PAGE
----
New York Criminal Possession of a Weapon Conviction Reversed After People Fail to Prove Stick Was a Dangerous Instrument

In a recent assault case before an appellate court in New York, the defendant successfully overturned several convictions related to a Child Abuse case. Although, the top charge of Assault in the First Degree stood, the case outlines some limits on criminal possession of a dangerous instrument.  Originally, the defendant was convicted of several crimes, including assault in the first degree, assault in the second degree, reckless assault of a child, criminal possession of a weapon, and endangering the welfare of a child. On appeal, she asked that the court reconsider these convictions. Ultimately, the court agreed that at least two of the convictions should be vacated, granting the defendant’s request in part.

The Facts of the Case

According to the opinion, the defendant was charged with a myriad of crimes based on injuries found on her two-year-old son. The State presented evidence that the child was violently shaken, bruised, and bitten on different occasions. He also sustained several brain injuries because of the shaking, and the State included medical reports as part of the evidence against the defendant.

At trial, the defendant admitted that she occasionally hit the child, pinched his skin, and bit him and punished him with a “bamboo stick”.  She was later found guilty and was sentenced to time in prison as a result.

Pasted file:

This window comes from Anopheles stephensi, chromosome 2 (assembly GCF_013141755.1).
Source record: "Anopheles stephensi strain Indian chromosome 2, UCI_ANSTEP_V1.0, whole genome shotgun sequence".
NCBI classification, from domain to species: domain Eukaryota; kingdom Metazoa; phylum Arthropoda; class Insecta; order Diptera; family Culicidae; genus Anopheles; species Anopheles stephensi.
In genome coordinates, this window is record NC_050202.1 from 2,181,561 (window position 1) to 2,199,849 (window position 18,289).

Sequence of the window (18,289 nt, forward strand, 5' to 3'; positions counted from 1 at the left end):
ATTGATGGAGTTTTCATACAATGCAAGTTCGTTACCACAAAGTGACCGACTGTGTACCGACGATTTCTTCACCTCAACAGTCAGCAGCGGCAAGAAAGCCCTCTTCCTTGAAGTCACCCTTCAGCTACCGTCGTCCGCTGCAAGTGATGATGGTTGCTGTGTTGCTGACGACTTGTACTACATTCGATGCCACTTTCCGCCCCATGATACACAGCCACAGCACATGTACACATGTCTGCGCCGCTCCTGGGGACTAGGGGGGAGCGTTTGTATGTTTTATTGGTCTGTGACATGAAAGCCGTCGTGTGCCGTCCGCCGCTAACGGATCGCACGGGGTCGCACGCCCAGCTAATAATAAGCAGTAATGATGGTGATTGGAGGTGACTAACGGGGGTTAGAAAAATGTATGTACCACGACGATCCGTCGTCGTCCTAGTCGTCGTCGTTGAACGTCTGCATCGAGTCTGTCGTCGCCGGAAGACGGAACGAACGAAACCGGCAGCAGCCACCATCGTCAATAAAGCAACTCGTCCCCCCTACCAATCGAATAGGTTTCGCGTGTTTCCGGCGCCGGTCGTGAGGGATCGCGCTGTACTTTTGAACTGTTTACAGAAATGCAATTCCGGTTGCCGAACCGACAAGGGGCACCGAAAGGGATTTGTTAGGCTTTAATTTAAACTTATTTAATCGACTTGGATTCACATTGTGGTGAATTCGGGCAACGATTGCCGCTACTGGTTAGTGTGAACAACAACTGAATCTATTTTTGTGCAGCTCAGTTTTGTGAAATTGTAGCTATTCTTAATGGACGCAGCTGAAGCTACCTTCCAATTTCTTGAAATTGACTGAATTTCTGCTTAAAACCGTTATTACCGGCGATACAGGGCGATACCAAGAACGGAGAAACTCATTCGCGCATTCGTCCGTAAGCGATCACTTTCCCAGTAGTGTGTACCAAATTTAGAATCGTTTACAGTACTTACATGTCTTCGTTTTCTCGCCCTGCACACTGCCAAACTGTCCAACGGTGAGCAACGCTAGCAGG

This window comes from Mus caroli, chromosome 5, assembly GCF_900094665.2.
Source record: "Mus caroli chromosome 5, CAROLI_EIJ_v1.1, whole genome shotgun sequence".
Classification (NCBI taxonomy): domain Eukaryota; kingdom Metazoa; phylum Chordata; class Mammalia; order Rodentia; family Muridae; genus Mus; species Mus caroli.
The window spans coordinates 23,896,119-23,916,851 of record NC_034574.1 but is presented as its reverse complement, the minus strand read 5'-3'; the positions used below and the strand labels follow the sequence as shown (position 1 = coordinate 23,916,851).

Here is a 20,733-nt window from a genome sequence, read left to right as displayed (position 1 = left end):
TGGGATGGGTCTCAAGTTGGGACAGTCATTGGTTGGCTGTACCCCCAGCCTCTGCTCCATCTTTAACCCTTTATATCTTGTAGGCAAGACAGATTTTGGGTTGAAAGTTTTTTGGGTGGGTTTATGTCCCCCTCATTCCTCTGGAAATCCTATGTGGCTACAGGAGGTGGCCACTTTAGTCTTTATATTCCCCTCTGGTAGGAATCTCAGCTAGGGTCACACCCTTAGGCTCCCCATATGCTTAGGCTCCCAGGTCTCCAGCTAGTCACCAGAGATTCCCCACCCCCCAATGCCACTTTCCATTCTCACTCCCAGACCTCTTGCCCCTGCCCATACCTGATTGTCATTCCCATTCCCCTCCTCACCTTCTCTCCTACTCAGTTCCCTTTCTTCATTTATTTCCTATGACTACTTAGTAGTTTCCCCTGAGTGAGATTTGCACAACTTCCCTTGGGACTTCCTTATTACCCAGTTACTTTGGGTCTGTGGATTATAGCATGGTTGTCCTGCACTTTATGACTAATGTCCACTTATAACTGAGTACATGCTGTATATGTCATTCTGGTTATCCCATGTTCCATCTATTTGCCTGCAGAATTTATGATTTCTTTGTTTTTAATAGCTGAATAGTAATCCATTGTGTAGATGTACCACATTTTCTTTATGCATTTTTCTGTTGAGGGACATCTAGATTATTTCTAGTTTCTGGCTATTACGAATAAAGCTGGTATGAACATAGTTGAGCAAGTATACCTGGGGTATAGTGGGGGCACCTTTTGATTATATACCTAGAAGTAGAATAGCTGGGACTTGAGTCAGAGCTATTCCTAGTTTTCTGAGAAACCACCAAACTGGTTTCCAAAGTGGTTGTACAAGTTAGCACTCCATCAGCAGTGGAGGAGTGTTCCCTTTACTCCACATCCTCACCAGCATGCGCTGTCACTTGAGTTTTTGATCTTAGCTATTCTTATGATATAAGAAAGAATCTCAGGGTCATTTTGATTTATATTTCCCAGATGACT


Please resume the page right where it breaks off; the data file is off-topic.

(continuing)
The Court’s Decision

On appeal, one of the defendant’s arguments was that the evidence presented was insufficient to support her guilty conviction because there was insufficient evidence that the “bamboo stick,” which was not produced as evidence at the trial, was capable of causing serious physical injury or death under the circumstances in which it was used. Specifically, the State’s evidence in support of the charge for criminal possession of a weapon was not enough to allow a court to find her guilty. At trial, the State had argued that the defendant used a bamboo stick to discipline the child and that this bamboo stick qualified as a weapon under the circumstances. However, said the defendant, the State never actually brought the bamboo stick in for trial, and there was no way to know whether she had actually used it in a way that was capable of causing a very serious injury or death.

Looking at the trial court’s record, the higher court ultimately agreed with the defendant on this point. Because the State did not actually provide any substantial evidence to support the claim that the bamboo stick had been used as a weapon, which was capable of causing very serious  injury, the conviction for criminal possession of a weapon and assault with a weapon should be vacated. While the court kept the defendant’s other convictions in place, it reversed these convictions in particular.

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